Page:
One of Esports’ leading hosts, Eefje ‘sjokz’ Depoortere, has a Master’s degree in History and Journalism, as well as a teaching degree from Ghent University.
Image Credit: @skojz
But that’s an overgeneralisation, because not all gamers are temperamental delinquents who rage and spew vulgarities at everyone. There are highly-educated, well-mannered gamers out there who manage their time wisely, and who have other achievements outside of gaming. Let’s not let a few black sheeps define the entire herd.
7. We don’t have a social life outside of gaming
Offline TV consists of a group of content creators who got their start in gaming and now live in a house together, making collaboration videos
Image Credit: @lilypichu
Gaming is a hobby just like cooking or knitting, and should not stop us from having a healthy social life. In fact, gaming can expand our social circles and allow us to meet people outside of our age group and even geographical boundaries. Who knows? We might meet our future life partner or bag project opportunities offered to us by a friend we met in game.
Singaporean Couple met on Maplestory and had a themed wedding shoot as an ode to the game that brought them together
Image credit: Singapore Brides
8. We’re tomboys
Both a cosplayer and a gamer, Yingtze graduated from a lead fashion design school in Malaysia and is known for her amazing handsewn costumes.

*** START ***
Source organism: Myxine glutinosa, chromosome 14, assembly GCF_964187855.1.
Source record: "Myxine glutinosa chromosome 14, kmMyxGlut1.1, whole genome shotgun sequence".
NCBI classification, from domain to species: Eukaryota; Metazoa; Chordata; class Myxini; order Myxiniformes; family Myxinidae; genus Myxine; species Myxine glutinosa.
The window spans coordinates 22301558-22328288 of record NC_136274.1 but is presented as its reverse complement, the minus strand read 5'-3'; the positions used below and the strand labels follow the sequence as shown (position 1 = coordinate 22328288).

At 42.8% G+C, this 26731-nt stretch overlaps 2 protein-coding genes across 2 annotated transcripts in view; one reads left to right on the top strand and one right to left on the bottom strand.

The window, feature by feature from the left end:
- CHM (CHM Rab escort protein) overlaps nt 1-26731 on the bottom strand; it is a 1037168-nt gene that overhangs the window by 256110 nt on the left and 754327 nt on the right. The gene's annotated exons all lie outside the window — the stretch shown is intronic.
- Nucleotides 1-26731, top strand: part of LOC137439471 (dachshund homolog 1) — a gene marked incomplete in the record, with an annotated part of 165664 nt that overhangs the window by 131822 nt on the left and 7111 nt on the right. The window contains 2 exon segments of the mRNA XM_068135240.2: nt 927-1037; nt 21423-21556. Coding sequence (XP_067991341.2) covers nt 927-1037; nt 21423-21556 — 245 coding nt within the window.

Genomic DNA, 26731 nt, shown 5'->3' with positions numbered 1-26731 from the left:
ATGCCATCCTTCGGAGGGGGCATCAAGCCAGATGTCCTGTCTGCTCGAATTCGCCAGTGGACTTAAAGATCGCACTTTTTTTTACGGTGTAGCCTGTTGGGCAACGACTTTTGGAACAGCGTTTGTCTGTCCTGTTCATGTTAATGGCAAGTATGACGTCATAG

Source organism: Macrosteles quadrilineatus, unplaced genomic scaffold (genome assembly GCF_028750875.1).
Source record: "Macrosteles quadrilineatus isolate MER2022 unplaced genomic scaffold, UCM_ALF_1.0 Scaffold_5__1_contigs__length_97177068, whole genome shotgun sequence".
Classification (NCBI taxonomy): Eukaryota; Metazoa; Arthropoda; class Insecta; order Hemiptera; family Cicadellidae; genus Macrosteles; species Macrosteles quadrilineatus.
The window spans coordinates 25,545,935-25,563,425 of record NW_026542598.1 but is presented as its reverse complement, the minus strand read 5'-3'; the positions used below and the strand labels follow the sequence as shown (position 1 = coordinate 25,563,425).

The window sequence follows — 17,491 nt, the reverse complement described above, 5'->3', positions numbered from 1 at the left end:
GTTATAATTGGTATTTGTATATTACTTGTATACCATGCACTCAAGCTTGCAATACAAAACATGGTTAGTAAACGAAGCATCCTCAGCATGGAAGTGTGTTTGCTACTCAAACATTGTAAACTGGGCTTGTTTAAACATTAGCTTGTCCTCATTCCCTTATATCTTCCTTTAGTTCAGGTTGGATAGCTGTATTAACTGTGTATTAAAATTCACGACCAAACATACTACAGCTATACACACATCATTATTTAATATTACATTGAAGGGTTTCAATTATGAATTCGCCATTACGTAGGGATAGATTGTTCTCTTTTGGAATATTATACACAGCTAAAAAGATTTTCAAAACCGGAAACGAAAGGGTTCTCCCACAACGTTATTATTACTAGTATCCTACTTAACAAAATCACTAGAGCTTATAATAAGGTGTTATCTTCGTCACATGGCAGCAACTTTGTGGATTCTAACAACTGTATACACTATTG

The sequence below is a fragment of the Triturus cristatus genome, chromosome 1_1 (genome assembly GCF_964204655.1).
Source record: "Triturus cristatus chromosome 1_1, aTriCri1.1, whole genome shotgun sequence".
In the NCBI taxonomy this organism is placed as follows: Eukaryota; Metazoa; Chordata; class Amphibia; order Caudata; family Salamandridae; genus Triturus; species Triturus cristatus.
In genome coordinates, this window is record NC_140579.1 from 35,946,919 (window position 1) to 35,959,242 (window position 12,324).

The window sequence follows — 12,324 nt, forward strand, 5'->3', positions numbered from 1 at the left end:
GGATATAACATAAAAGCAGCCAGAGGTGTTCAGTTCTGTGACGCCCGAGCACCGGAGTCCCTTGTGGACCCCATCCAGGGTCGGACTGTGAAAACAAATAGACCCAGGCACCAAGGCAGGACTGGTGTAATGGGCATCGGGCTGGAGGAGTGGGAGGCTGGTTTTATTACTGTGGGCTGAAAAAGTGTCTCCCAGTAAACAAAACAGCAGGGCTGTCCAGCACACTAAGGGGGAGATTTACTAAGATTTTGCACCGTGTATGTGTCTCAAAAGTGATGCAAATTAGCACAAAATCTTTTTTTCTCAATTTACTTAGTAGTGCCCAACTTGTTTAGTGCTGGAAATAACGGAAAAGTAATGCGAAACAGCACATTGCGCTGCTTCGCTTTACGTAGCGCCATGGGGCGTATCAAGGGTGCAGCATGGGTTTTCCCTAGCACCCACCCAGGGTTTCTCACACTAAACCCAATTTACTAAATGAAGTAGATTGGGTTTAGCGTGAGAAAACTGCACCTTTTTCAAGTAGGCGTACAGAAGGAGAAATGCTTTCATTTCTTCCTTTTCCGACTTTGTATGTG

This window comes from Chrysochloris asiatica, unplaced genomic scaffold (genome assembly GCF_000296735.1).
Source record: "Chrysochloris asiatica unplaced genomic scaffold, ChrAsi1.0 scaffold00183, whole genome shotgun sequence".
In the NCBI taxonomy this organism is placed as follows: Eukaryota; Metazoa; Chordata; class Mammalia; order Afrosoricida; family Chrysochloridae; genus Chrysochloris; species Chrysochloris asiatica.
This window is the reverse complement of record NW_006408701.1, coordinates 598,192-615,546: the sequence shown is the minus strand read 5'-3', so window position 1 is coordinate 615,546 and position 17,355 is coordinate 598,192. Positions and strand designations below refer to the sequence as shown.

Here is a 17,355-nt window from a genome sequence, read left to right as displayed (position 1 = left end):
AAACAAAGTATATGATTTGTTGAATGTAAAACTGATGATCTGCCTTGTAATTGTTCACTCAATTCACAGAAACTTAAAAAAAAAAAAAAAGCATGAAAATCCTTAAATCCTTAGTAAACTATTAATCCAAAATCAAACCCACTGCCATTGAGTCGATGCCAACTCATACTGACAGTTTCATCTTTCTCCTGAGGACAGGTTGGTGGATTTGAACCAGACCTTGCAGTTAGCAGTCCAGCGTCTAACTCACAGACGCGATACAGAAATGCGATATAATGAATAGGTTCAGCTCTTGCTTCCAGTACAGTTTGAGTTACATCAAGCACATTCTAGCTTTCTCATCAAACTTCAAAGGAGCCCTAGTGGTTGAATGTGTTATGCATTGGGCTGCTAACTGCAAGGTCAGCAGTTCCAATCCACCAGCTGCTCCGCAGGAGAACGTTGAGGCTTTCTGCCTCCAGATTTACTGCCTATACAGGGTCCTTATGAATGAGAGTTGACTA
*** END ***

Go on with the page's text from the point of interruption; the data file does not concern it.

Image Credit: @yingtze
Some still think that gaming is only for boys and that girls who game are tomboyish. However, there are tons of female gamers out there who enjoy other activities such as experimenting with makeup and sewing which are viewed to be traditionally feminine hobbies.
Image Credit: @yingtze
Plus, it’s the 21st Century – we’re beyond judging others for defying gender norms. If girls want to take on a traditionally “masculine” hobby, let them be. If guys wish to wear makeup, they should go for it. You do you!
Gamer Girls in Singapore
In the formula of making a skilled gamer, gender is not even a part of the equation. We need to drop our prejudices and respect what others enjoy doing – this way, more will feel welcome in the gaming community and it’ll grow to become a more inclusive family.
Know a girl who games? Tag her in the comments section below!